Thanks a lot. I added some of that.

I didn't want to decide between he and she and using it alternately seems strange to me. I'll stick with 'it'.


A88047697 - Breastfeeding

Post 13

Galaxy Babe - eclectic editor

Hiya Tav - I have a whole lot of stories I could impart about breastfeeding - my 4 babies all got the colostrum and some milk but I developed problems such as mastitis and a breast abscess smiley - bruised (the GP gave me something to take away the milk - it came away as diarrhoeasmiley - ill - that baby (#2) was the best feeder of them all, feed, sleep four hours, wake, change, feed, sleep four hours, etc. I never got another one like thatsmiley - wah) and I had all those problems you mention with cracked nipples (#1 made me bleed), swollen, engorged breasts and leakagessmiley - blush The longest I lasted was 6 weeks. I admire any mother who manages longer than that. I was happy to finish breastfeeding (except with #2) and it did help get my figure back, I remember the afterpains smiley - injured

>>During the night it is comfortable to just lie down with the baby and snooze off while nursing.<< Do you mean "snooze" or "doze off" - I wouldn't recommend falling asleep with a baby on the breast, I know some parents sleep with their infants in their bed but I have never done that, it's not recommended here in the UK because of the danger of suffocation. I used to have mine in a carrycot by my side of the bed while night feeds were going on.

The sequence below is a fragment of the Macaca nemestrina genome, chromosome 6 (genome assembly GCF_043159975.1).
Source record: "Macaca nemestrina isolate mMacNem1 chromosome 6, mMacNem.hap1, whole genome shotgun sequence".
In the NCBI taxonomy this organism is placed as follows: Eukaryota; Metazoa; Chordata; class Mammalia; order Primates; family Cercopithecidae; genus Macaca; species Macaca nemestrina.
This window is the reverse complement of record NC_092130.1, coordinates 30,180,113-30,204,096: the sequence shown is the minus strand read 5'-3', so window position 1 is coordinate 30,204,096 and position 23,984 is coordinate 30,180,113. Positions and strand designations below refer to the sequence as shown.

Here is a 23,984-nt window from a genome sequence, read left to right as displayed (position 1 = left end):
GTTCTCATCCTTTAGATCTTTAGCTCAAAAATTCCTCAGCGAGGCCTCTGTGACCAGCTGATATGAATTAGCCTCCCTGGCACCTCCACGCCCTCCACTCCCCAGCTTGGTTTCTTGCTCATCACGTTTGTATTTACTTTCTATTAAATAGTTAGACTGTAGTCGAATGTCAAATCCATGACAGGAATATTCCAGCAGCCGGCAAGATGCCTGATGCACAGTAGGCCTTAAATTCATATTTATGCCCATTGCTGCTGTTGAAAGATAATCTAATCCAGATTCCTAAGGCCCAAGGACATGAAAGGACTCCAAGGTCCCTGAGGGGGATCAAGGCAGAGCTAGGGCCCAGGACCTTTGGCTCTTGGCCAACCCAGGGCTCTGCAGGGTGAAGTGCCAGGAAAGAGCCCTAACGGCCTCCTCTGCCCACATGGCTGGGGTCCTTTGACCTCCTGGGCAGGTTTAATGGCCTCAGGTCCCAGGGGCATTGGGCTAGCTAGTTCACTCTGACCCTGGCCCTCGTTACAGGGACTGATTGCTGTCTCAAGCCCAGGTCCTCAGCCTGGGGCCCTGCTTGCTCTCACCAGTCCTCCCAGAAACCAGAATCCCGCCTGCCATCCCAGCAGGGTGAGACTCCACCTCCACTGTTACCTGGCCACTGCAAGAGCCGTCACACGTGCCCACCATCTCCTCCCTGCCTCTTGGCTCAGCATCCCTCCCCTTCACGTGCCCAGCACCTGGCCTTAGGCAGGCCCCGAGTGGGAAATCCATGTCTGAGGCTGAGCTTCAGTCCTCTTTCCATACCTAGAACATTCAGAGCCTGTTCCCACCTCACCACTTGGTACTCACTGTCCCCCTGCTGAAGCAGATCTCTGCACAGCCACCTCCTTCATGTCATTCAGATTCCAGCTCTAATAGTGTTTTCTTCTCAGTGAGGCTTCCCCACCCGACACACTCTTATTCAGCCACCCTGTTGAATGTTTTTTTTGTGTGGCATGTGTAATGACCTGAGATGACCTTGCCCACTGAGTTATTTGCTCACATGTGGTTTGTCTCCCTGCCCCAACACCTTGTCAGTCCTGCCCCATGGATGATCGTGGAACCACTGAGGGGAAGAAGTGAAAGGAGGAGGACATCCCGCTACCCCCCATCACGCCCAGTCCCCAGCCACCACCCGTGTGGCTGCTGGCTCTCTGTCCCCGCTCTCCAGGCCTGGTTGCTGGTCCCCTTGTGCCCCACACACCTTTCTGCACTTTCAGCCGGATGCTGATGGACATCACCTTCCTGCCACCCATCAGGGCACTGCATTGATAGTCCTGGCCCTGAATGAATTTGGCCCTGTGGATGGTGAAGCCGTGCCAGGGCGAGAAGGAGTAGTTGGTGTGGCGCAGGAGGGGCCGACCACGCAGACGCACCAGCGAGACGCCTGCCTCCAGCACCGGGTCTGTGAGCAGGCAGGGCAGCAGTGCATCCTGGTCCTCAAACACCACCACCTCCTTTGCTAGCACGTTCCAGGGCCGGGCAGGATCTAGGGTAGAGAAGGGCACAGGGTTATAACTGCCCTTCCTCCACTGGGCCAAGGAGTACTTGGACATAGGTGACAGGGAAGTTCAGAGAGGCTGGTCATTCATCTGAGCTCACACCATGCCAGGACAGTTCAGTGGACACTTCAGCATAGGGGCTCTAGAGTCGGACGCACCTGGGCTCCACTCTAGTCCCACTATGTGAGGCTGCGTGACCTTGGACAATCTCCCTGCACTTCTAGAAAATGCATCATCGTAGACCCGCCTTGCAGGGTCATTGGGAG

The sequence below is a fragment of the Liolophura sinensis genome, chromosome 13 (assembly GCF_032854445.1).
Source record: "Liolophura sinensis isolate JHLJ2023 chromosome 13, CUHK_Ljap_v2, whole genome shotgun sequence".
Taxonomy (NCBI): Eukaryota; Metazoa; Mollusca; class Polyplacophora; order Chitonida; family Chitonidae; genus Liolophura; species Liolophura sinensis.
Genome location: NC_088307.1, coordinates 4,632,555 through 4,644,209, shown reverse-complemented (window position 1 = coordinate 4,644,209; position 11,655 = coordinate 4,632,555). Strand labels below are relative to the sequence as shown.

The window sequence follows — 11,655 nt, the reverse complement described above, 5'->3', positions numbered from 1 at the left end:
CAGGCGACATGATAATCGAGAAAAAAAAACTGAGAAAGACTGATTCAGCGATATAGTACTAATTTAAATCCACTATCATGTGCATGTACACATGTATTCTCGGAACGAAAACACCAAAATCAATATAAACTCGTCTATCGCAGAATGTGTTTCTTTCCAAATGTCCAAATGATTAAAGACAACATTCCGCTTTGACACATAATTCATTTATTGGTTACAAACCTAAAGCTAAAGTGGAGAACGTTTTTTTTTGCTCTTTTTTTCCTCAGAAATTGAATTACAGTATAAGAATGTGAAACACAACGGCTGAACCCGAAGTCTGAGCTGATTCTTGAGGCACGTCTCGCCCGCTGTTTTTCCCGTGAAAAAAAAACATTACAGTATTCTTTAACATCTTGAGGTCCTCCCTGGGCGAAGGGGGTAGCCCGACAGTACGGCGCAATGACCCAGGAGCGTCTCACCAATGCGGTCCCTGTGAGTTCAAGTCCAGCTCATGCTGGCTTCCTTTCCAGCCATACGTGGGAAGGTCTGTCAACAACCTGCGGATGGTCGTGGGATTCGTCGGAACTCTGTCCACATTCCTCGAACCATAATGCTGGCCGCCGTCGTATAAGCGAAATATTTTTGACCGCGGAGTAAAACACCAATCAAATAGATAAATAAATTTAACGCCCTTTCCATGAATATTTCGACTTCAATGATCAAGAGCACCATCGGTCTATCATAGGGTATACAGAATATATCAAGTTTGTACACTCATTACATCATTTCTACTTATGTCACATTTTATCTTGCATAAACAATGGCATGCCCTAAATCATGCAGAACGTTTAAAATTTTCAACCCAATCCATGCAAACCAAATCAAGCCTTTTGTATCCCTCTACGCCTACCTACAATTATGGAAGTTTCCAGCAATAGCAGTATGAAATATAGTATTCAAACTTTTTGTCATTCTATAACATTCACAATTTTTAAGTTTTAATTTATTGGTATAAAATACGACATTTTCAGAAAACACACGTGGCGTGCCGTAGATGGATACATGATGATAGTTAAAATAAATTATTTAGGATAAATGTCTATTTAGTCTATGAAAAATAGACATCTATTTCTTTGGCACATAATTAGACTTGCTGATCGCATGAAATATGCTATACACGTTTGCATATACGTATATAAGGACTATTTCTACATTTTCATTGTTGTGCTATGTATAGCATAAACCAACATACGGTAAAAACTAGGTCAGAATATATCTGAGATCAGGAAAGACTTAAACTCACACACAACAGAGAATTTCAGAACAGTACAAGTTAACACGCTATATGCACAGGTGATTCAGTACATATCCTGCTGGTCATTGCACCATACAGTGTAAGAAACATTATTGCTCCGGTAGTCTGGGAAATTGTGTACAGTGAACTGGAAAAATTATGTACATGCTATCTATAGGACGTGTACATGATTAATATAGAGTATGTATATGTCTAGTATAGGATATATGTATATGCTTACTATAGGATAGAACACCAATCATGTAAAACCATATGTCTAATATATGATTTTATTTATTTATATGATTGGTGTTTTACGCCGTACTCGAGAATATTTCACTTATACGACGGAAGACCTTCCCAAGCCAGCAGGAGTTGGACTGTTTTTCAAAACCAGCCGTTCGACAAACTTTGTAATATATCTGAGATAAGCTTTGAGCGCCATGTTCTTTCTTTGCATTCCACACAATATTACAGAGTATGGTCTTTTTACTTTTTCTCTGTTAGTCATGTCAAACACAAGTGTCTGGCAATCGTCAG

I have spotted a couple of grammar issues which I can fix while subbing, so no worries. smiley - smiley

Thanks for writing this upsmiley - ok

GB
smiley - galaxysmiley - senior


A88047697 - Breastfeeding

Post 14

Tavaron da Quirm - Arts Editor

Thanks for your comments!

That sounds very painful. smiley - cheerup
I breastfed mine for an everage of 9 months. I didn't get it right with #1 so I pumped for 6 months, which was a lot worse I think. Especially when I had to pump during the night and couldn't just take the baby.

Thanks, I corrected that.
My midwifes recommended having the baby in bed, but I also didn't do it with my first. It's cerrtainly not for everyone, but I have a very light sleep. One bad thing about it is that you sleep in weird positions around the baby. smiley - laugh


A88047697 - Breastfeeding

Post 15

Galaxy Babe - eclectic editor

smiley - ok

Very well done on all thatsmiley - bruised

As an aside, even 30 years since I last breastfed, my nipples still react to a newborn crying for milk, smiley - laugh


A88047697 - Breastfeeding

Post 16

Tavaron da Quirm - Arts Editor

Oh wow! smiley - laughsmiley - bigeyes


A88047697 - Breastfeeding

Post 17

Galaxy Babe - eclectic editor

At least there's nothing to leak smiley - winkeye

smiley - laugh


A88047697 - Breastfeeding

Post 18

You can call me TC

I have heard of grandmothers wet nursing their grandchildren. Apparently with enough stimulation you can produce milk even if you haven't recently had a baby, but I'm not sure this would work post menopause. The twinges in the breasts when you hear a baby crying may never go away.

The first six weeks are the most painful - I remember bleeding and cracking, but then it settles down and you don't think about it until the little darling gets its first teeth.

The main thing is that you don't get in a tizzwazz, as stress can spoil the flow and possibly the taste of the milk.


A88047697 - Breastfeeding

Post 19

Galaxy Babe - eclectic editor

Blimey!


A88047697 - Breastfeeding

Post 20

Tavaron da Quirm - Arts Editor

I have read there is even something like male lactation, so if the mother was in an accident the father can actually keep the baby alife for a short time. I didn't add any of it to the Entry because I am not sure about what to believe.